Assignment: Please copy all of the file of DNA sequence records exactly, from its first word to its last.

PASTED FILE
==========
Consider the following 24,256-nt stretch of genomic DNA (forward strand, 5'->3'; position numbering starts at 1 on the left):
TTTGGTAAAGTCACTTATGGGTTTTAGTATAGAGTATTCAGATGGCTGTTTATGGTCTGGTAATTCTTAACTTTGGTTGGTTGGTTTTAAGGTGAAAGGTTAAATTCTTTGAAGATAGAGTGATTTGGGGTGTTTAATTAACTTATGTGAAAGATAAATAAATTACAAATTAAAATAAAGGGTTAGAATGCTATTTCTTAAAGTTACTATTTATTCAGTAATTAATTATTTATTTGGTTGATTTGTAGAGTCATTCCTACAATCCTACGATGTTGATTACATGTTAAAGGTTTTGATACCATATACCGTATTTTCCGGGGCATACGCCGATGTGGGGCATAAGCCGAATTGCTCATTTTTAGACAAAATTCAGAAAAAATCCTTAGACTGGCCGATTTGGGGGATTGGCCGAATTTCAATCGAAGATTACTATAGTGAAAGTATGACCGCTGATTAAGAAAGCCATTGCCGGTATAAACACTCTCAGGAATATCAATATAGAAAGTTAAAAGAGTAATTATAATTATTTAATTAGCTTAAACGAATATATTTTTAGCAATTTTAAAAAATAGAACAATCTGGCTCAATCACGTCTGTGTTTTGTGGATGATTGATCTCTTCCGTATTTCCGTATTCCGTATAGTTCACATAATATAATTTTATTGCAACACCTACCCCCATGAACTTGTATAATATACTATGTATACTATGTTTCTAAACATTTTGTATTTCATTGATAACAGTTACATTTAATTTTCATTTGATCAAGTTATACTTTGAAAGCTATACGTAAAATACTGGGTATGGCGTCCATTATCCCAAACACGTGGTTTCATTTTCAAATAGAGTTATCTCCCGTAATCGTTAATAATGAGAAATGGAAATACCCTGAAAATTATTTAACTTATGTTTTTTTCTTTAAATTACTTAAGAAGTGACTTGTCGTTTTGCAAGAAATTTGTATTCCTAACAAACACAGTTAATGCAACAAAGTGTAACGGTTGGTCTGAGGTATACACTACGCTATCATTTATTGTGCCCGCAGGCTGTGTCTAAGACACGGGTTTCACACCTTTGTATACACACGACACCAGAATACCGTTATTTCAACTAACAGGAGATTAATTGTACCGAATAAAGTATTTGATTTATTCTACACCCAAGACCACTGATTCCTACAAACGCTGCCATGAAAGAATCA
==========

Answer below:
Consider the following 24,256-nt stretch of genomic DNA (forward strand, 5'->3'; position numbering starts at 1 on the left):
TTTGGTAAAGTCACTTATGGGTTTTAGTATAGAGTATTCAGATGGCTGTTTATGGTCTGGTAATTCTTAACTTTGGTTGGTTGGTTTTAAGGTGAAAGGTTAAATTCTTTGAAGATAGAGTGATTTGGGGTGTTTAATTAACTTATGTGAAAGATAAATAAATTACAAATTAAAATAAAGGGTTAGAATGCTATTTCTTAAAGTTACTATTTATTCAGTAATTAATTATTTATTTGGTTGATTTGTAGAGTCATTCCTACAATCCTACGATGTTGATTACATGTTAAAGGTTTTGATACCATATACCGTATTTTCCGGGGCATACGCCGATGTGGGGCATAAGCCGAATTGCTCATTTTTAGACAAAATTCAGAAAAAATCCTTAGACTGGCCGATTTGGGGGATTGGCCGAATTTCAATCGAAGATTACTATAGTGAAAGTATGACCGCTGATTAAGAAAGCCATTGCCGGTATAAACACTCTCAGGAATATCAATATAGAAAGTTAAAAGAGTAATTATAATTATTTAATTAGCTTAAACGAATATATTTTTAGCAATTTTAAAAAATAGAACAATCTGGCTCAATCACGTCTGTGTTTTGTGGATGATTGATCTCTTCCGTATTTCCGTATTCCGTATAGTTCACATAATATAATTTTATTGCAACACCTACCCCCATGAACTTGTATAATATACTATGTATACTATGTTTCTAAACATTTTGTATTTCATTGATAACAGTTACATTTAATTTTCATTTGATCAAGTTATACTTTGAAAGCTATACGTAAAATACTGGGTATGGCGTCCATTATCCCAAACACGTGGTTTCATTTTCAAATAGAGTTATCTCCCGTAATCGTTAATAATGAGAAATGGAAATACCCTGAAAATTATTTAACTTATGTTTTTTTCTTTAAATTACTTAAGAAGTGACTTGTCGTTTTGCAAGAAATTTGTATTCCTAACAAACACAGTTAATGCAACAAAGTGTAACGGTTGGTCTGAGGTATACACTACGCTATCATTTATTGTGCCCGCAGGCTGTGTCTAAGACACGGGTTTCACACCTTTGTATACACACGACACCAGAATACCGTTATTTCAACTAACAGGAGATTAATTGTACCGAATAAAGTATTTGATTTATTCTACACCCAAGACCACTGATTCCTACAAACGCTGCCATGAAAGAATCA